VOCs (Volatile Organic Compounds)
VOCs are emitted as gases from certain solids or liquids (That “smell” at the filling station? Those are VOCs). These include a variety of chemicals, some of which may have short- and long-term adverse health effects. Concentrations of many compounds are consistently higher indoors than outdoors.
Household products that emit the compounds can include: paints, paint strippers, and other solvents; wood preservatives; aerosol sprays; cleansers and disinfectants; moth repellents and air fresheners; stored fuels and automotive products; hobby supplies; dry-cleaned clothing.
Fossil fuels are made up of organic chemicals. All of these products can release organic compounds while you are using them, and, to some degree, when they are stored. Whether stinky – gasoline – or pleasing – cologne – if you can smell it, it is likely a volatile organic compound.
EPA’s Office of Research and Development’s “Total Exposure Assessment Methodology (TEAM) Study” (Volumes I through IV, completed in 1985) found levels of about a dozen common organic pollutants to be 2 to 5 times higher inside homes than outside, regardless of whether the homes were located in rural or highly industrial areas. TEAM studies indicated that while people are using products containing organic chemicals, they can expose themselves and others to very high pollutant levels, and elevated concentrations can persist in the air long after the activity is completed.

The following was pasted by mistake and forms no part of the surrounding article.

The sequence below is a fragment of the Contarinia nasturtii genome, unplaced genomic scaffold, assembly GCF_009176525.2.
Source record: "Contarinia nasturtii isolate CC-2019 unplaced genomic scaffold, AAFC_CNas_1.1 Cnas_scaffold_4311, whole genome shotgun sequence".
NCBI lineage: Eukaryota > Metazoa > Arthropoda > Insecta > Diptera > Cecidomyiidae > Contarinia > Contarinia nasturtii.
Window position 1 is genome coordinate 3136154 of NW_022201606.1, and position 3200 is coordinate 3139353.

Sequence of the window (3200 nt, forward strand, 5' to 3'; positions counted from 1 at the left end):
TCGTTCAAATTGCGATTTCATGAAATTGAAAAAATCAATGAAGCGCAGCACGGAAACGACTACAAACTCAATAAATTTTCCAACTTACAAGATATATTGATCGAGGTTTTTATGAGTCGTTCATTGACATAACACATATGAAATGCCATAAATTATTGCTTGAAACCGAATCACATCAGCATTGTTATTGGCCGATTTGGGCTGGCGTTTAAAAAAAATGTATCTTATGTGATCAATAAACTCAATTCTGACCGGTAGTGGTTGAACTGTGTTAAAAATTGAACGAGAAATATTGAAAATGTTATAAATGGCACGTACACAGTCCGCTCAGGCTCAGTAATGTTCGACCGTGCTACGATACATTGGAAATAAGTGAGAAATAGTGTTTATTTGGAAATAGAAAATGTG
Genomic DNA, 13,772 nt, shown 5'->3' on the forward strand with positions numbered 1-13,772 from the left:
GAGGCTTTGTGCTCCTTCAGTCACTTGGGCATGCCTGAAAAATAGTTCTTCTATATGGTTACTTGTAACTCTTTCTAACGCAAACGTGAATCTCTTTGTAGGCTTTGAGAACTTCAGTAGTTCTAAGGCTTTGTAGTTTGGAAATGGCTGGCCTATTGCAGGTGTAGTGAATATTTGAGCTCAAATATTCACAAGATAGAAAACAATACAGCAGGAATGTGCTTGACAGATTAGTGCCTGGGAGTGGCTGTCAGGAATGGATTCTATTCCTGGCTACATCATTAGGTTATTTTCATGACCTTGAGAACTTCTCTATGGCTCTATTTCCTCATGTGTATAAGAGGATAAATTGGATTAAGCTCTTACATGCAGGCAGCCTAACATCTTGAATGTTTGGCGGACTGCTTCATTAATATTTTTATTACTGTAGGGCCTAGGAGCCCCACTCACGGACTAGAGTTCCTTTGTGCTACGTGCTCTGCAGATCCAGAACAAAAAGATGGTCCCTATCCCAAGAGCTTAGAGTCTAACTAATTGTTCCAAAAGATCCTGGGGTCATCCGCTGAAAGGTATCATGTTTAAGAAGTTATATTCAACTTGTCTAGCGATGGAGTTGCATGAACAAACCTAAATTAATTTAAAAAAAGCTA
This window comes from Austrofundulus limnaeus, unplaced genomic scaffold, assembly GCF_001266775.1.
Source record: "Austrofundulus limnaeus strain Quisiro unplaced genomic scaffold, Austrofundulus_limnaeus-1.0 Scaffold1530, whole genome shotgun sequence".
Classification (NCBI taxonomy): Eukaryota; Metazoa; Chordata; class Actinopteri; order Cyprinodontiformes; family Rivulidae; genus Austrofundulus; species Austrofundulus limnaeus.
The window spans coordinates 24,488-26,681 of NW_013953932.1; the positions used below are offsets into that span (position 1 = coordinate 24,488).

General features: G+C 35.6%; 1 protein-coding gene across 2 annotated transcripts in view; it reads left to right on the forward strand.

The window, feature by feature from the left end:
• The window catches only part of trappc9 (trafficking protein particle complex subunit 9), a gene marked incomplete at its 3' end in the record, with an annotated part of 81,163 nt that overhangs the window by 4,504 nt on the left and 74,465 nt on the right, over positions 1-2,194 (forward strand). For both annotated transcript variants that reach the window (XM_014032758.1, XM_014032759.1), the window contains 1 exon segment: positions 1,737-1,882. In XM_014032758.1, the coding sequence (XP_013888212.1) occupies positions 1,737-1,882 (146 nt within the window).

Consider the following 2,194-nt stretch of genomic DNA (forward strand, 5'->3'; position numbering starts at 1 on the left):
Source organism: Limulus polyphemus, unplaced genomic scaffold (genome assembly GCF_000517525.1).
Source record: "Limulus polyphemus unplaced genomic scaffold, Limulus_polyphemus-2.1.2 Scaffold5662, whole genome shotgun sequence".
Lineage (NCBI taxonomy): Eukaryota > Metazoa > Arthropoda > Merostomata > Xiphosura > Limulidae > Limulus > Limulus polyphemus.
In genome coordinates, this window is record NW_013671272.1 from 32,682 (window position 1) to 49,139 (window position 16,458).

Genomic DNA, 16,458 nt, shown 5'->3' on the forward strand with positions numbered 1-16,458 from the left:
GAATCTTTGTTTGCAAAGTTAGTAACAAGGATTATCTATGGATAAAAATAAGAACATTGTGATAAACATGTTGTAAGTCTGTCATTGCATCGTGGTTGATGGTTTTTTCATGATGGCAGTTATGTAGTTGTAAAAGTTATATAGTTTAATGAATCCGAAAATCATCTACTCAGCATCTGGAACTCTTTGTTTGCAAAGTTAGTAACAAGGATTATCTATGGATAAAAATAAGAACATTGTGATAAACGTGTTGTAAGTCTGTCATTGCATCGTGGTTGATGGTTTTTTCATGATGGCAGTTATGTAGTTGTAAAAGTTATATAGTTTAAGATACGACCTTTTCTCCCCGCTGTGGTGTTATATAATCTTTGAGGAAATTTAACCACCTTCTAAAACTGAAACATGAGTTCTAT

Eye, nose, and throat irritation; headaches, loss of coordination, nausea; damage to liver, kidney, and central nervous system. Some organics can cause cancer in animals; some are suspected or known to cause cancer in humans. Key signs or symptoms associated with exposure to the compounds include conjunctival irritation, nose and throat discomfort, headache, allergic skin reaction, dyspnea, declines in serum cholinesterase levels, nausea, emesis, epistaxis, fatigue, dizziness.
The ability of organic chemicals to cause health effects varies greatly from those that are highly toxic, to those with no known health effect. As with other pollutants, the extent and nature of the health effect will depend on many factors including level of exposure and length of time exposed. Eye and respiratory tract irritation, headaches, dizziness, visual disorders, and memory impairment are among the immediate symptoms that some people have experienced soon after exposure to some organics. At present, not much is known about what health effects occur from the levels of volatile organics usually found in homes. Many organic compounds are known to cause cancer in animals; some are suspected of causing, or are known to cause, cancer in humans.
Reduce Your Exposure
Increase ventilation when using products that the compounds. Meet or exceed any label precautions. Do not store opened containers of unused paints and similar materials within the home. Also, be sure to adhere to the following:
- Use household products according to manufacturer’s directions.
- Make sure you provide plenty of fresh air when using these products.
- Throw away unused or little-used containers safely; buy in quantities that you will use soon.
- Keep out of reach of children and pets.
- Never mix household care products unless directed on the label.
For Additional Information
Search EPA’s Integrated Risk Information System (IRIS) (a compilation of electronic reports on specific substances found in the environment and their potential to cause human health effects)
Review information on dangerous compounds in water sources developed by the U.S. Geology Survey’s National Water-Quality Assessment (NAWQA) Program and their Toxic Substances Hydrology Program: Toxic Program Research on VOCs